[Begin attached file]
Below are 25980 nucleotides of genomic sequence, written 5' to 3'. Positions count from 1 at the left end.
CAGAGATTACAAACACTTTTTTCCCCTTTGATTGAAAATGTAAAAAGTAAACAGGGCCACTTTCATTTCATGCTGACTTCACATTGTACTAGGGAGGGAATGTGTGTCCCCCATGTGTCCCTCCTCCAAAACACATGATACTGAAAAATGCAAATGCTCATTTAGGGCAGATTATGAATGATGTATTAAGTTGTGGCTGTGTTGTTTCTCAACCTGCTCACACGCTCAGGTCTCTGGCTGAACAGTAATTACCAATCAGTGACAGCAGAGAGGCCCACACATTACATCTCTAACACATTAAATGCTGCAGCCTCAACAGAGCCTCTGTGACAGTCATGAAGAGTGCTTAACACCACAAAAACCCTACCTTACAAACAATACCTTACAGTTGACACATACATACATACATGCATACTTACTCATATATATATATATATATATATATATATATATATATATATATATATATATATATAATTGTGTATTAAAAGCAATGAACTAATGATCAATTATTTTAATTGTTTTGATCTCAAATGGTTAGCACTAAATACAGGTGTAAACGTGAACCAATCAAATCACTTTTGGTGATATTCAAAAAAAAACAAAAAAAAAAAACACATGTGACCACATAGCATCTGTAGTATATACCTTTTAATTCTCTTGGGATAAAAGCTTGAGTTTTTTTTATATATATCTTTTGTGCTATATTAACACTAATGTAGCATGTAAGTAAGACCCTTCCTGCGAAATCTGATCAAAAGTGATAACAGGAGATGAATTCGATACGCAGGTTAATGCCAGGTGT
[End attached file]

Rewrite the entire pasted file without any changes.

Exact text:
Below are 25980 nucleotides of genomic sequence, written 5' to 3'. Positions count from 1 at the left end.
CAGAGATTACAAACACTTTTTTCCCCTTTGATTGAAAATGTAAAAAGTAAACAGGGCCACTTTCATTTCATGCTGACTTCACATTGTACTAGGGAGGGAATGTGTGTCCCCCATGTGTCCCTCCTCCAAAACACATGATACTGAAAAATGCAAATGCTCATTTAGGGCAGATTATGAATGATGTATTAAGTTGTGGCTGTGTTGTTTCTCAACCTGCTCACACGCTCAGGTCTCTGGCTGAACAGTAATTACCAATCAGTGACAGCAGAGAGGCCCACACATTACATCTCTAACACATTAAATGCTGCAGCCTCAACAGAGCCTCTGTGACAGTCATGAAGAGTGCTTAACACCACAAAAACCCTACCTTACAAACAATACCTTACAGTTGACACATACATACATACATGCATACTTACTCATATATATATATATATATATATATATATATATATATATATATATATATATATATAATTGTGTATTAAAAGCAATGAACTAATGATCAATTATTTTAATTGTTTTGATCTCAAATGGTTAGCACTAAATACAGGTGTAAACGTGAACCAATCAAATCACTTTTGGTGATATTCAAAAAAAAACAAAAAAAAAAAACACATGTGACCACATAGCATCTGTAGTATATACCTTTTAATTCTCTTGGGATAAAAGCTTGAGTTTTTTTTATATATATCTTTTGTGCTATATTAACACTAATGTAGCATGTAAGTAAGACCCTTCCTGCGAAATCTGATCAAAAGTGATAACAGGAGATGAATTCGATACGCAGGTTAATGCCAGGTGT